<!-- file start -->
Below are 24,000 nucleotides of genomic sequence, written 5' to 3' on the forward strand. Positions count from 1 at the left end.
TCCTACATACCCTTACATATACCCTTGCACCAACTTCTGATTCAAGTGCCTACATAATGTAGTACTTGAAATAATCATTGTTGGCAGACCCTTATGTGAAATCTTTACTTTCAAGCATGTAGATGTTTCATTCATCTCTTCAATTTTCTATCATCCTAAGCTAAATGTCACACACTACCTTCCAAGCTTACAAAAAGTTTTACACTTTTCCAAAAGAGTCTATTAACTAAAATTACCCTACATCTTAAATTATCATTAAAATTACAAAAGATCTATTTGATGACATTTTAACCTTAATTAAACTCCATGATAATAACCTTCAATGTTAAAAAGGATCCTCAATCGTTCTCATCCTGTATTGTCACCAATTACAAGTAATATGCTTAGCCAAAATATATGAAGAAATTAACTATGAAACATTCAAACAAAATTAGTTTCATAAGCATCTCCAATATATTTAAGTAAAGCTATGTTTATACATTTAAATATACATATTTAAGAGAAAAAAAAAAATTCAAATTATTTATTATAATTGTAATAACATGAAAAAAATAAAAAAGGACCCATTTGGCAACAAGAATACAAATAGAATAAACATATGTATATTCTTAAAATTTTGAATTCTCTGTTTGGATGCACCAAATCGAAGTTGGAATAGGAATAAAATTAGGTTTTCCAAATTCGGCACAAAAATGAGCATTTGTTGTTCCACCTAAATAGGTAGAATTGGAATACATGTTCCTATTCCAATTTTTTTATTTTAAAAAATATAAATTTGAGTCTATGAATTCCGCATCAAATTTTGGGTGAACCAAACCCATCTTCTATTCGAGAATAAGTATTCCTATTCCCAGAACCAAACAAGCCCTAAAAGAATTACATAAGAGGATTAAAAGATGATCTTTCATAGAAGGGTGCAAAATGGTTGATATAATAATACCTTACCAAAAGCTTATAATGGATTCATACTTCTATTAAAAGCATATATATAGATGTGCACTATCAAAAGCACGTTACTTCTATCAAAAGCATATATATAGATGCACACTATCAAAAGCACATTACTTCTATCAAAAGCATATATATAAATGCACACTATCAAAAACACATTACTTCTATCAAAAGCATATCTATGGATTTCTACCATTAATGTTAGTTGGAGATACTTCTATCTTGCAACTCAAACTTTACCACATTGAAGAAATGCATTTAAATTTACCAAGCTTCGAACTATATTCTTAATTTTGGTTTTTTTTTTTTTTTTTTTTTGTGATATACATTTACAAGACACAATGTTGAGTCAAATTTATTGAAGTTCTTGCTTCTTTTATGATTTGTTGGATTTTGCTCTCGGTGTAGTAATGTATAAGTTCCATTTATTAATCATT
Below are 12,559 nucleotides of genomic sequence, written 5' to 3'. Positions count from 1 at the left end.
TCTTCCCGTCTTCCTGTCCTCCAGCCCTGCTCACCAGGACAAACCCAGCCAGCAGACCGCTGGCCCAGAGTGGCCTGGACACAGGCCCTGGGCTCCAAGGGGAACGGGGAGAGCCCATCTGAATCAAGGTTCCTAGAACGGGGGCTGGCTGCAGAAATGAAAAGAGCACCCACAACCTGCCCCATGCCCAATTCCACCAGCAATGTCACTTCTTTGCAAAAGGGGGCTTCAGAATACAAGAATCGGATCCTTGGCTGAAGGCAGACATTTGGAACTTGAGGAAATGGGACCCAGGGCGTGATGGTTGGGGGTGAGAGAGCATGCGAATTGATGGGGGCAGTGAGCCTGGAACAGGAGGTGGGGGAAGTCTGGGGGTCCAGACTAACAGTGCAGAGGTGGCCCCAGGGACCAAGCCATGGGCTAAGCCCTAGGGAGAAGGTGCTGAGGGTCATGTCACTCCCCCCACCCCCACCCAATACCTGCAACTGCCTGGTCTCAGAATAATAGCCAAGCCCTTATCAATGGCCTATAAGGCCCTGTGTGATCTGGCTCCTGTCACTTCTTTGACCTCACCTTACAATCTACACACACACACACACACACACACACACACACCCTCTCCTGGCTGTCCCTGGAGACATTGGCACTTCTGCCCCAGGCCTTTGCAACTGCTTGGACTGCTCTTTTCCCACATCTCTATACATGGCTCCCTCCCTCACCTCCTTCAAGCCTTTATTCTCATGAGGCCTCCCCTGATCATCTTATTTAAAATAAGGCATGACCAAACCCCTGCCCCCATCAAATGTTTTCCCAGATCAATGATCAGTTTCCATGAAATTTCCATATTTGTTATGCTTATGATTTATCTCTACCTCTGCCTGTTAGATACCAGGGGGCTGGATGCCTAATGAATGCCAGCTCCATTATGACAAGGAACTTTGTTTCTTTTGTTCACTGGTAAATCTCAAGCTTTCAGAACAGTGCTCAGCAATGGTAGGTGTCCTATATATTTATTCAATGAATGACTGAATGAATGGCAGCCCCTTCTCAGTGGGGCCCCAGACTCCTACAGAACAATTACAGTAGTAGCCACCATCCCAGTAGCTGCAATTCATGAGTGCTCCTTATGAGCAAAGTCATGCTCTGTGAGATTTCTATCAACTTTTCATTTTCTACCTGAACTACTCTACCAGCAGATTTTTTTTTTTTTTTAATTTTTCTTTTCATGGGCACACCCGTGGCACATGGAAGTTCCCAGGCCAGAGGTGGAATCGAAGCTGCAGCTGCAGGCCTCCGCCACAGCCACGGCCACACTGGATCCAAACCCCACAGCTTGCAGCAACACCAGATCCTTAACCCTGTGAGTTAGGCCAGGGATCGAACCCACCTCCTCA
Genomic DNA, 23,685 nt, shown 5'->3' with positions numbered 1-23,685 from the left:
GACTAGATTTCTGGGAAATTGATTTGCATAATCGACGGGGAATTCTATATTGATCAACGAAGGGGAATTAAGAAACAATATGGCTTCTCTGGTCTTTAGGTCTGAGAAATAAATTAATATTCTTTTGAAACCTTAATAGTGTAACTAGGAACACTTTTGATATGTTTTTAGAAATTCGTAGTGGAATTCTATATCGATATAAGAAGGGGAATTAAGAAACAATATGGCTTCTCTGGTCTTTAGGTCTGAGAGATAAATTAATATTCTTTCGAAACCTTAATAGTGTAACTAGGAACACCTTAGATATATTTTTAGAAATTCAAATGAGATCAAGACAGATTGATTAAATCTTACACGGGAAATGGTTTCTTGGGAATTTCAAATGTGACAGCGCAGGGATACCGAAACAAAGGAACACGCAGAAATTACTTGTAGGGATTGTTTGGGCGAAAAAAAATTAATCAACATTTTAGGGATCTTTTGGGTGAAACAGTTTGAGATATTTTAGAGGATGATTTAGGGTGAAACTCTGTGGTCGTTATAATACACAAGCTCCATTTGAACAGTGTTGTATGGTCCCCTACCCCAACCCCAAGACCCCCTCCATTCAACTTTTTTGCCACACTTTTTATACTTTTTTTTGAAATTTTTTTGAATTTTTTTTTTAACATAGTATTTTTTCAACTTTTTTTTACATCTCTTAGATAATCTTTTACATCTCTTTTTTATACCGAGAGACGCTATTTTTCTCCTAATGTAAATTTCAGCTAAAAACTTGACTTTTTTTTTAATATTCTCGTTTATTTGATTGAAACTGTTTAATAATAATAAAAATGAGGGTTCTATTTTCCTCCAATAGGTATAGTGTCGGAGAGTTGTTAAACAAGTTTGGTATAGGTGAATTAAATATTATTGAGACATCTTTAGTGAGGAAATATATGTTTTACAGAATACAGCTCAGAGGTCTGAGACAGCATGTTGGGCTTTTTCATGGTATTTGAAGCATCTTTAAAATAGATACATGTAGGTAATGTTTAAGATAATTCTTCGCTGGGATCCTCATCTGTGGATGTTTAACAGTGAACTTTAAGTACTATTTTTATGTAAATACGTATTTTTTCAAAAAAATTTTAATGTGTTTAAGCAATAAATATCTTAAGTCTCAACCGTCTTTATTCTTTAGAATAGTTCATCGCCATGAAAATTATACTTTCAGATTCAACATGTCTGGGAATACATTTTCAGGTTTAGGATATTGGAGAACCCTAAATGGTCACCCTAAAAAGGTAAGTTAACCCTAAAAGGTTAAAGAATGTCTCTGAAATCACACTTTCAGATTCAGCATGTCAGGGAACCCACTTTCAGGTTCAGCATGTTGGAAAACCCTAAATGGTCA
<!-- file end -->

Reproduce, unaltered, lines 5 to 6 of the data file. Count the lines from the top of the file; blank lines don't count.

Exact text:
Genomic DNA, 23,685 nt, shown 5'->3' with positions numbered 1-23,685 from the left:
GACTAGATTTCTGGGAAATTGATTTGCATAATCGACGGGGAATTCTATATTGATCAACGAAGGGGAATTAAGAAACAATATGGCTTCTCTGGTCTTTAGGTCTGAGAAATAAATTAATATTCTTTTGAAACCTTAATAGTGTAACTAGGAACACTTTTGATATGTTTTTAGAAATTCGTAGTGGAATTCTATATCGATATAAGAAGGGGAATTAAGAAACAATATGGCTTCTCTGGTCTTTAGGTCTGAGAGATAAATTAATATTCTTTCGAAACCTTAATAGTGTAACTAGGAACACCTTAGATATATTTTTAGAAATTCAAATGAGATCAAGACAGATTGATTAAATCTTACACGGGAAATGGTTTCTTGGGAATTTCAAATGTGACAGCGCAGGGATACCGAAACAAAGGAACACGCAGAAATTACTTGTAGGGATTGTTTGGGCGAAAAAAAATTAATCAACATTTTAGGGATCTTTTGGGTGAAACAGTTTGAGATATTTTAGAGGATGATTTAGGGTGAAACTCTGTGGTCGTTATAATACACAAGCTCCATTTGAACAGTGTTGTATGGTCCCCTACCCCAACCCCAAGACCCCCTCCATTCAACTTTTTTGCCACACTTTTTATACTTTTTTTTGAAATTTTTTTGAATTTTTTTTTTAACATAGTATTTTTTCAACTTTTTTTTACATCTCTTAGATAATCTTTTACATCTCTTTTTTATACCGAGAGACGCTATTTTTCTCCTAATGTAAATTTCAGCTAAAAACTTGACTTTTTTTTTAATATTCTCGTTTATTTGATTGAAACTGTTTAATAATAATAAAAATGAGGGTTCTATTTTCCTCCAATAGGTATAGTGTCGGAGAGTTGTTAAACAAGTTTGGTATAGGTGAATTAAATATTATTGAGACATCTTTAGTGAGGAAATATATGTTTTACAGAATACAGCTCAGAGGTCTGAGACAGCATGTTGGGCTTTTTCATGGTATTTGAAGCATCTTTAAAATAGATACATGTAGGTAATGTTTAAGATAATTCTTCGCTGGGATCCTCATCTGTGGATGTTTAACAGTGAACTTTAAGTACTATTTTTATGTAAATACGTATTTTTTCAAAAAAATTTTAATGTGTTTAAGCAATAAATATCTTAAGTCTCAACCGTCTTTATTCTTTAGAATAGTTCATCGCCATGAAAATTATACTTTCAGATTCAACATGTCTGGGAATACATTTTCAGGTTTAGGATATTGGAGAACCCTAAATGGTCACCCTAAAAAGGTAAGTTAACCCTAAAAGGTTAAAGAATGTCTCTGAAATCACACTTTCAGATTCAGCATGTCAGGGAACCCACTTTCAGGTTCAGCATGTTGGAAAACCCTAAATGGTCA